Human protein plays surprise role in cell control, may help seizures

Australian study links protein to seizure hope

11 Apr 2024 04:02pm
Photo for illustration purposes only. - 123RF
Photo for illustration purposes only. - 123RF

CANBERRA - A protein found in the human body could be used to treat diseases that cause seizures, according to an Australian study, said Xinhua.

The study, which was published by researchers from the Australian National University (ANU) recently, examined a force-sensing mechanical protein that enables the brain to interpret forces such as touch and sound.

The team found that a better understanding of the protein could help treat diseases such as hypomyelination, a condition whereby the body does not produce myelin at normal levels, making it hard for the brain to send nerve impulses and causing severe developmental delays and epileptic seizures.

Myelin is an insulating layer, or sheath, that forms around nerves, including the brain and spinal cord, that allows electrical impulses to transmit quickly.

Ben Corry, a co-author of the study from the ANU Research School of Biology, said that researchers discovered that the particular force-sensing protein behaves differently from other mechanical proteins.

He said in a media release that when a cell membrane senses a change in force from the protein and opens a pore to signal the change to the brain, the membrane helps control what goes in and out of cells -- a discovery Corry described as unheard of in humans.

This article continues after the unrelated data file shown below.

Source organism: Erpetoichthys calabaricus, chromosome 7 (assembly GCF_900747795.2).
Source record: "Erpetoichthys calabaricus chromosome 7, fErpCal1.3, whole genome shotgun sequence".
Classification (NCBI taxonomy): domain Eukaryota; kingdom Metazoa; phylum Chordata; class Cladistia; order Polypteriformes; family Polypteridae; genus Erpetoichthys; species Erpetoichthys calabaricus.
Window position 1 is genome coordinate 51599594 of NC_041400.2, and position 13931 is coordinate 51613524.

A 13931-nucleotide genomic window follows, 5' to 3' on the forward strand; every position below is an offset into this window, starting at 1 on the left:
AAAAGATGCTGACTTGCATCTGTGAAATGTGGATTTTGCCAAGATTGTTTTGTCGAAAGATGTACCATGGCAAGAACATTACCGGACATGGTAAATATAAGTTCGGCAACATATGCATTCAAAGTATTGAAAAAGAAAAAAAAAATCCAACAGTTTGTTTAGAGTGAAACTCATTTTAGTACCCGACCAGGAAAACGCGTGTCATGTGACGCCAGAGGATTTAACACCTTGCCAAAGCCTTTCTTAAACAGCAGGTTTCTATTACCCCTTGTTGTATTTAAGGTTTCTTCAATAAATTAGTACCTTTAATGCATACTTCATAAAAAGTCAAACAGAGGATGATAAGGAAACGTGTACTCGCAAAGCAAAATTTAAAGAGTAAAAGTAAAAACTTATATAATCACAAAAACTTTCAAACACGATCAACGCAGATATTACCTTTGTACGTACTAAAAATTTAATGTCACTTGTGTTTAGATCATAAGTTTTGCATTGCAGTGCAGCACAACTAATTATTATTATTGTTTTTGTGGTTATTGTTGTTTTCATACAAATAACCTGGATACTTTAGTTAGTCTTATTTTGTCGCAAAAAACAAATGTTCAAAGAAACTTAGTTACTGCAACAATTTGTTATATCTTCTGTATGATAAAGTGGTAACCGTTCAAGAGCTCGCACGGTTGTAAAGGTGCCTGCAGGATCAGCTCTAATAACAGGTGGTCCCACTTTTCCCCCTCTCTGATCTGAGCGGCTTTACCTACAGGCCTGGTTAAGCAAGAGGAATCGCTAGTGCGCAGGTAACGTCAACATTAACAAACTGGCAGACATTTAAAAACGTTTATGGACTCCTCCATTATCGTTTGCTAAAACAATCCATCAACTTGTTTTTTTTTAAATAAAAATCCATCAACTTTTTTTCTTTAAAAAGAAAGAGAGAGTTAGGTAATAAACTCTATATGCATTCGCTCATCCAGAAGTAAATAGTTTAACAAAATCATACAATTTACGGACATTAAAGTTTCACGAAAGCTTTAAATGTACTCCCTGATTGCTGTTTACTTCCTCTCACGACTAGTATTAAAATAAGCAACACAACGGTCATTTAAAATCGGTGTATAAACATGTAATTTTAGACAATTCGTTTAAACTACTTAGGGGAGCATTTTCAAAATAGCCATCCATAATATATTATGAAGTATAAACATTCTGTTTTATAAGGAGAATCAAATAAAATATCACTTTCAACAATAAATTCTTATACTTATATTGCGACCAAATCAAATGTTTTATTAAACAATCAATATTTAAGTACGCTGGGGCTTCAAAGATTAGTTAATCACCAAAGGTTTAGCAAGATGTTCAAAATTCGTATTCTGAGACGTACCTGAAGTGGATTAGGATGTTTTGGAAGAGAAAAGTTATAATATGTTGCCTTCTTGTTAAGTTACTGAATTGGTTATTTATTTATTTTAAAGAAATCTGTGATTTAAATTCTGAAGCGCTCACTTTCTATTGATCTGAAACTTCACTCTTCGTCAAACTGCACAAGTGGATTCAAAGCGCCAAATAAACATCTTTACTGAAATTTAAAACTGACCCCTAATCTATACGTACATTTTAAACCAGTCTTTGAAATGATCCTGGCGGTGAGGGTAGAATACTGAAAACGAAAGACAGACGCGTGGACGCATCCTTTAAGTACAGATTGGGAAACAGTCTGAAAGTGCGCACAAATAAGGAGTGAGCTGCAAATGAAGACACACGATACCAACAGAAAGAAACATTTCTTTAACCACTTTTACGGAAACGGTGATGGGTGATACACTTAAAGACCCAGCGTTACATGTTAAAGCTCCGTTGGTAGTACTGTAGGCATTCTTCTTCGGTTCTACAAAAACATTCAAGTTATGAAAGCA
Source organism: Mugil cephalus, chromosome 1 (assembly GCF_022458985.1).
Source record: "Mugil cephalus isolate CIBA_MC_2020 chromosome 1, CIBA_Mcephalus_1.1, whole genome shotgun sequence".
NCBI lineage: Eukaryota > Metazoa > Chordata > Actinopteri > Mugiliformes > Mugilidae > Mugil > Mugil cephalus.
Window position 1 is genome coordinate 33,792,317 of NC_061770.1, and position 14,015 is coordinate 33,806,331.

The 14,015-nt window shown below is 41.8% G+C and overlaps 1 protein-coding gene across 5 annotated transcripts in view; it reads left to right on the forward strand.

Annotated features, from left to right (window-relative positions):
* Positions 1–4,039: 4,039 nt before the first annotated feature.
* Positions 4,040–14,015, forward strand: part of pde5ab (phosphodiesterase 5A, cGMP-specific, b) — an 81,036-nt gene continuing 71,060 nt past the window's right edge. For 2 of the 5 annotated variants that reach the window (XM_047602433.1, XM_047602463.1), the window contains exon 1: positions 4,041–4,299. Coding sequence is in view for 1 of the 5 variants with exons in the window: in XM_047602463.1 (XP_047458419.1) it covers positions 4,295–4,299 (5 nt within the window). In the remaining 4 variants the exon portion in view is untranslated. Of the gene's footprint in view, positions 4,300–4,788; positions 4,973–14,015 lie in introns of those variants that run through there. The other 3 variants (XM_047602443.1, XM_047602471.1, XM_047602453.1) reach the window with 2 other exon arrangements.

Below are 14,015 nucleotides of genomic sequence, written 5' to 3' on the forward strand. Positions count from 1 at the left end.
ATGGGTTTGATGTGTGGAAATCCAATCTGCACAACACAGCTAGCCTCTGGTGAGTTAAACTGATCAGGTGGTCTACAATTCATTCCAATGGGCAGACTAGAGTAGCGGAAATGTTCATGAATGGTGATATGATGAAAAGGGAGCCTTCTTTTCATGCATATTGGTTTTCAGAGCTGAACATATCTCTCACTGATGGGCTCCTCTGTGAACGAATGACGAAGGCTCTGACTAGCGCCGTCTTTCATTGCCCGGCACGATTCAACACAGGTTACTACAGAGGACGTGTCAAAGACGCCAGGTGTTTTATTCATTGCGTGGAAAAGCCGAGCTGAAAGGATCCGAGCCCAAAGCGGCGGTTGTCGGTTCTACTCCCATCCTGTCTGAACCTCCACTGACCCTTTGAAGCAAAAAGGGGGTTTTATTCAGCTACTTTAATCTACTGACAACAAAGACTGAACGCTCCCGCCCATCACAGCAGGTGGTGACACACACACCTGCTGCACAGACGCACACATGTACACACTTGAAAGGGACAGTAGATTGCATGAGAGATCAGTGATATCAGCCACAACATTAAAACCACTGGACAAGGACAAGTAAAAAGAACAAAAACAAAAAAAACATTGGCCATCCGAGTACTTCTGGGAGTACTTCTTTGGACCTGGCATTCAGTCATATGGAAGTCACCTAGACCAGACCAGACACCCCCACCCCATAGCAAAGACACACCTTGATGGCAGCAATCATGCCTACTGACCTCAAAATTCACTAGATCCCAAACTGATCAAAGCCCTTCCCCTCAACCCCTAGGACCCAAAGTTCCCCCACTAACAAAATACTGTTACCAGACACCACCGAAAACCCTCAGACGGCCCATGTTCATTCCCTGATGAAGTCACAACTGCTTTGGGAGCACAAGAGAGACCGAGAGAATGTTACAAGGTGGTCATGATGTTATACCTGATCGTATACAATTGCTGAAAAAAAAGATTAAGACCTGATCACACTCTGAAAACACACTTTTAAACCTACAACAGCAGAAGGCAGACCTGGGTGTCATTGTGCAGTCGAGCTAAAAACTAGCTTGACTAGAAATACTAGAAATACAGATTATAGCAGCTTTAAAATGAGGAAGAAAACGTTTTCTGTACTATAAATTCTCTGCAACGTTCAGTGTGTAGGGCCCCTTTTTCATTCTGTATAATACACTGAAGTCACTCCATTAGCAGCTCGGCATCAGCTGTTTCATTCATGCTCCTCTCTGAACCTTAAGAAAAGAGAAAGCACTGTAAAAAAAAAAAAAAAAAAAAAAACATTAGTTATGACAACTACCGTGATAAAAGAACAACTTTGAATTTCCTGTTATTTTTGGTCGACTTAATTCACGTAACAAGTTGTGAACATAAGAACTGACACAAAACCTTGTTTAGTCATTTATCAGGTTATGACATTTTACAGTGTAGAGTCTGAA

"Our experiments showed how and what can go in and out of the cell can be altered by changing the membrane, not the protein molecule itself," he said.

The team believes that the discovery could have direct medical implications, including finding ways to treat hypomyelination by controlling what can go in and out of a cell, and contribute to the development of salt-tolerance in plants that have an almost identical force sensor.

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After conducting the study on healthy cells the researchers will next examine what is happening on the cellular level to people with poor myelination of neurons. - BERNAMA-XINHUA